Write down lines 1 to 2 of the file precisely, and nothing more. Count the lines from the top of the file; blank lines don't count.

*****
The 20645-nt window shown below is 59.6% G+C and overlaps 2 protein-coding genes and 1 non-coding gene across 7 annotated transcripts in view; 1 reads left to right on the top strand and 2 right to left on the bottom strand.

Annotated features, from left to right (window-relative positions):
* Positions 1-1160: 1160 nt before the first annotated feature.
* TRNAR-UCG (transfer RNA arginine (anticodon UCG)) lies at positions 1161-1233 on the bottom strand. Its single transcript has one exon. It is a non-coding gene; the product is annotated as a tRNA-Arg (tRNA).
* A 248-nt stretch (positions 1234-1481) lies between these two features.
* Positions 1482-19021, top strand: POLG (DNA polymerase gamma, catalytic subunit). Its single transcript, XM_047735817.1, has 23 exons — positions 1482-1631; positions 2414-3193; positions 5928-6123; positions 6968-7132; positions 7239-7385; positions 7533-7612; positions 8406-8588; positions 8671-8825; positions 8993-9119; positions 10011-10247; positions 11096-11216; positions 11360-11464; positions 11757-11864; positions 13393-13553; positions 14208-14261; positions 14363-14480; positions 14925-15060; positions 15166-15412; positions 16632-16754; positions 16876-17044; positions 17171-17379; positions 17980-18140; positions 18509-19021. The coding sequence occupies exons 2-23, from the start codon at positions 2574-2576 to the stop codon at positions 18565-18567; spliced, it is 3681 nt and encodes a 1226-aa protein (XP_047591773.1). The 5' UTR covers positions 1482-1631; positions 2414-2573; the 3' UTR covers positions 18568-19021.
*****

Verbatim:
The 20645-nt window shown below is 59.6% G+C and overlaps 2 protein-coding genes and 1 non-coding gene across 7 annotated transcripts in view; 1 reads left to right on the top strand and 2 right to left on the bottom strand.

Annotated features, from left to right (window-relative positions):